She is on some kind of a business trip to Rome, and you know what she carried with her to do her transactions in Rome? Paul is endorsing her. "Whatever you can do to help her", and the word here is transaction, whatever in her transactions she needs, you do it. How would you like the Apostle Paul on your resume of endorsers? She had it. And he said of her that she is "a servant of the church". First, a sister, not his physical sister, but his sister in the Lord. Again, we are a family, we're brothers, we're sisters. In some ways we are closer in Christ to our spiritual family than our own physical family if some of these are outside of Christ.

There was a point, a place in her life when she responded to the Gospel and she said yes to Jesus Christ. She became a liberated woman. She didn't find it in the feminist movement; she found it in faith in Jesus Christ. She became a sister in Christ. And then a servant of the church, diákonos. Same word from which we get our word deacon, but here the focus is not on the position of deacon but the practice of Phoebe and her service to the Lord. She is a servant of the Lord. And she is a steward because not only a sister and a servant, but she is a steward among the saints "for she has been a patron of many and of myself as well".

That's the word succourer. In other words, she was a helper of the Apostle Paul; the word is patron. You know what a patron is. A patron is someone who gives to support. In the Arts, you give to support the Arts, and so on. She was a patron of Paul and of others who preached the Gospel. In other words, she was invested. Apparently, she was a woman of means, she had money; she was a business person. And so she is on her way to Rome to transact business and Paul reminds them she is a patron of me and of many for the Gospel of Jesus Christ. God has given women innately, I believe, certainly in Christ a generosity of spirit and compassion for Christ and the world and the Gospel. Yes, the church needs strong and godly men, but the church also needs strong and godly women!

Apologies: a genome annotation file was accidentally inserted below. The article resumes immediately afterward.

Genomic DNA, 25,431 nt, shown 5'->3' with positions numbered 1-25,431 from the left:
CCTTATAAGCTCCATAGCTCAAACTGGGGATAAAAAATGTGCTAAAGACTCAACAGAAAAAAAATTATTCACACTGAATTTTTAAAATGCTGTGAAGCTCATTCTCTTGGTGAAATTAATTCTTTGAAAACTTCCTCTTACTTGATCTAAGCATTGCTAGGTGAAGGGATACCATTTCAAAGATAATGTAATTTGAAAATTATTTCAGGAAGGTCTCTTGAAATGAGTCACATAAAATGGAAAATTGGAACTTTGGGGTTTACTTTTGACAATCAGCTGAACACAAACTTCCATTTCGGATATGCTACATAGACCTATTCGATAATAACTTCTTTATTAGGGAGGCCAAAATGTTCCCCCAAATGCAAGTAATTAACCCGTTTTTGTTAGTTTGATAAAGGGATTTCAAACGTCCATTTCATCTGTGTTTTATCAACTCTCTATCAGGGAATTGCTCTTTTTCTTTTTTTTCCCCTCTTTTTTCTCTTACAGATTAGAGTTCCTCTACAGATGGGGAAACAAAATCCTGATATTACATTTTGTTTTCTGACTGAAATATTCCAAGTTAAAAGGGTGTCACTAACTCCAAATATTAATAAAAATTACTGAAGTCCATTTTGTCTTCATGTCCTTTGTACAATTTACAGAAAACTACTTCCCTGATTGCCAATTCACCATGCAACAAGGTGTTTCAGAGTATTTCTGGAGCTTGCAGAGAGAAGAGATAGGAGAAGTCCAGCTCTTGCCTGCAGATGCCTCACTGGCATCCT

And women, let me say to you, you're not the JV of the church. The church of Jesus Christ is not a male movement; it's not a female movement; it's a Jesus movement! And together, husbands and wives, like Prescilla and Aquila, single women, we don't know is Phoebe was married or not. It's not mentioned. She may have been a single woman, a benefactor. She was a blessing. She gave herself to the work of Christ and the church. And she is commended for it and she is remembered for it. And we're always, always to commend and celebrate and elevate women. Jesus did. When Jesus came He elevated women, He blessed women. Included them in His cast of champions. They walked with Him along apostles; they were not apostles but they walked with the apostles.